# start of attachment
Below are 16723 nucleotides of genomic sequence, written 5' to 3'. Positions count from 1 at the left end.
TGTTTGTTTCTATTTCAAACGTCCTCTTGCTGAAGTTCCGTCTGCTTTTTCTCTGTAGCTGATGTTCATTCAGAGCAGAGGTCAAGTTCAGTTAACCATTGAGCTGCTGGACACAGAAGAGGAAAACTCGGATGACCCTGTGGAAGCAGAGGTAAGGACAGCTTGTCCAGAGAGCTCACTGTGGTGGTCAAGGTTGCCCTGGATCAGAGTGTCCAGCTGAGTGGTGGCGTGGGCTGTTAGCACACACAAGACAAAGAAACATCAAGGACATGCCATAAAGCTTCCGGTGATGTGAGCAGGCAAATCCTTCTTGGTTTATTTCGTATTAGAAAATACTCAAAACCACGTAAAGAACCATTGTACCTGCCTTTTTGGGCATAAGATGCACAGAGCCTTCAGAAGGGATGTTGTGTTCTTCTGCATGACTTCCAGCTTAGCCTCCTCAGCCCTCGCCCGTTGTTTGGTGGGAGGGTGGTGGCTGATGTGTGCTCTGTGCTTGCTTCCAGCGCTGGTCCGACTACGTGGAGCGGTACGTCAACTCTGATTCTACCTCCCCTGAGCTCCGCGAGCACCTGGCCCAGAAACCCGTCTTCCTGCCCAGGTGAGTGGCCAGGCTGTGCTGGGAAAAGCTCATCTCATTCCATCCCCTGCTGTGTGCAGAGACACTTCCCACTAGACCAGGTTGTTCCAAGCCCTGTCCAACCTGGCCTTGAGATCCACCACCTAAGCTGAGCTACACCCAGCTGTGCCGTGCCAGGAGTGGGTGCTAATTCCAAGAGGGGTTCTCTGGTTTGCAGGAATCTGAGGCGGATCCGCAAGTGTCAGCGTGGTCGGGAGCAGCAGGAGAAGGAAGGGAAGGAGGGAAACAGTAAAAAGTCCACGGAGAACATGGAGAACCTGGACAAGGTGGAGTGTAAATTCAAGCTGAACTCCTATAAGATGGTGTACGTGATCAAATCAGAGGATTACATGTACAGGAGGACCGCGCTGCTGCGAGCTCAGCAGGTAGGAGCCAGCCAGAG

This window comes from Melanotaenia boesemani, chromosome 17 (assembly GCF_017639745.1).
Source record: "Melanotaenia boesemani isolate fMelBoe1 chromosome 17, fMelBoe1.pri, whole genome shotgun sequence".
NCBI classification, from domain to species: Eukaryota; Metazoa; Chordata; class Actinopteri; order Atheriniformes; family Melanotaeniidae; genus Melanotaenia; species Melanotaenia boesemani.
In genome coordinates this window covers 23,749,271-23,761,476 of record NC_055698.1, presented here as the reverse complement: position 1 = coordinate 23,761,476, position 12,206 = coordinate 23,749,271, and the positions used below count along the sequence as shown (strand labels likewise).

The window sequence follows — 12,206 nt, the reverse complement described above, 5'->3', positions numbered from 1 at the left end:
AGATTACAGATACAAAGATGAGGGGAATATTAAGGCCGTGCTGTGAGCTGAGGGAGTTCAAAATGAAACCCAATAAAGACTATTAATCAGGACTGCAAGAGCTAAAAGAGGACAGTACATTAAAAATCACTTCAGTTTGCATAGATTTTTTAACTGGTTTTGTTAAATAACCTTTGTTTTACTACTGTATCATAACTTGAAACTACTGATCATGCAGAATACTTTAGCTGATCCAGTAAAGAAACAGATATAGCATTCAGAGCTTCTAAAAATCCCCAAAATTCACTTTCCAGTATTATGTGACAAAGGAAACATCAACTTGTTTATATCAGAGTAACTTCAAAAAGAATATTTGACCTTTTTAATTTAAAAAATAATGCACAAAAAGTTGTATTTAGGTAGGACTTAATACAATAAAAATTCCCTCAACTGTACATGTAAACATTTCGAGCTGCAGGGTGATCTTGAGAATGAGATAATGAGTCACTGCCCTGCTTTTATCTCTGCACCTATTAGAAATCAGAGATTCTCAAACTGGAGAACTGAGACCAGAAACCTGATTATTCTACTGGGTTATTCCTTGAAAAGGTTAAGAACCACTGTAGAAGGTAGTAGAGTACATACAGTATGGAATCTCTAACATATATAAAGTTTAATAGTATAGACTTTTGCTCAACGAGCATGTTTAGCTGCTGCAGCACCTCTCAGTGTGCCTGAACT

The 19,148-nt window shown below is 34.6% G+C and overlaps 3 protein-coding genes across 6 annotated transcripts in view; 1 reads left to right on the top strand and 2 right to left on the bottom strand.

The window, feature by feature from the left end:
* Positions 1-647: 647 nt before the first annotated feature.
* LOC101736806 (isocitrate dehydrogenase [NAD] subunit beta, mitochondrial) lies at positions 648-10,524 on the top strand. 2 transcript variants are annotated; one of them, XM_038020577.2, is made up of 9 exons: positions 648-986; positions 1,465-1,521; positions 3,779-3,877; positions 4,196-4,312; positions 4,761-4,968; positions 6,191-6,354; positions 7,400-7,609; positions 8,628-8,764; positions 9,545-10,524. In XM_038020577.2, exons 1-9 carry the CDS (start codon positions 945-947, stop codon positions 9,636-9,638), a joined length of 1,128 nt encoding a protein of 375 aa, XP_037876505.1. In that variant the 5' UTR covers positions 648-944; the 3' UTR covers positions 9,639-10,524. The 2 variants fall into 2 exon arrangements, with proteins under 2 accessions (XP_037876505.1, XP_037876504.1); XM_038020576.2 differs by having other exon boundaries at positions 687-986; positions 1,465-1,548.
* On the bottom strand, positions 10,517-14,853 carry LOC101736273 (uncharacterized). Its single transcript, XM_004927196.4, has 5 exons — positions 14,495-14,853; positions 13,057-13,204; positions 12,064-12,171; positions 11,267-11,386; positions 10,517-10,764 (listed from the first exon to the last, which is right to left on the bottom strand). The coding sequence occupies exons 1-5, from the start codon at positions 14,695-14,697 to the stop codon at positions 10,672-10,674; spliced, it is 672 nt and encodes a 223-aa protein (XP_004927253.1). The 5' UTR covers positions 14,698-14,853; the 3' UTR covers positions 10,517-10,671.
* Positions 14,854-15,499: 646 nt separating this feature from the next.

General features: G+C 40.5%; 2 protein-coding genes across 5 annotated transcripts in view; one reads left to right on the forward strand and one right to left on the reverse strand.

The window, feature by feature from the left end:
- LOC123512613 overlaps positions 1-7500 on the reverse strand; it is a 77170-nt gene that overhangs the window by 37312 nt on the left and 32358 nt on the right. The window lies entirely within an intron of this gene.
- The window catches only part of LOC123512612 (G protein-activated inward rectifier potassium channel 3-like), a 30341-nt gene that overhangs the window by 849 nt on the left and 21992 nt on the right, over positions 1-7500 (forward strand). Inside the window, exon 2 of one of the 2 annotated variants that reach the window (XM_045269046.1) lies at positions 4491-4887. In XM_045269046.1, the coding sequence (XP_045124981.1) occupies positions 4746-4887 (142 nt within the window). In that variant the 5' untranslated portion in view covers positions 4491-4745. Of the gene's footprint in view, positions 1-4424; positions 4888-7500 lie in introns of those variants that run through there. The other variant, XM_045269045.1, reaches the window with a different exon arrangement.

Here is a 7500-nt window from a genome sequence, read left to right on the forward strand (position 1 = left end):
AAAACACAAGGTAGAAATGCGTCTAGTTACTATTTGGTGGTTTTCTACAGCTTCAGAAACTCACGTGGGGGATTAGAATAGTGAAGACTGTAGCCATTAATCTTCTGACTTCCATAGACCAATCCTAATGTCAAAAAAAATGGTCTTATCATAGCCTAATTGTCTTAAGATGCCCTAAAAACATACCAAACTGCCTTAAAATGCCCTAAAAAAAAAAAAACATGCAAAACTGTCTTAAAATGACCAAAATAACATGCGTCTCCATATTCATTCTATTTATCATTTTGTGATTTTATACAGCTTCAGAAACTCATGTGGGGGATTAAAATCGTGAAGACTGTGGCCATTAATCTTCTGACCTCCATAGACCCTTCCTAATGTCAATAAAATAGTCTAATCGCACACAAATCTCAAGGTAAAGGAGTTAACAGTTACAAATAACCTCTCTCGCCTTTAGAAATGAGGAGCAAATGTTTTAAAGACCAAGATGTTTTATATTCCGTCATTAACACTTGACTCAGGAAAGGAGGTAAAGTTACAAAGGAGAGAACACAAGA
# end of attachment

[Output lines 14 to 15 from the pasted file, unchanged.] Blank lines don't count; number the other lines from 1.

* Positions 14,854-15,499: 646 nt separating this feature from the next.

General features: G+C 40.5%; 2 protein-coding genes across 5 annotated transcripts in view; one reads left to right on the forward strand and one right to left on the reverse strand.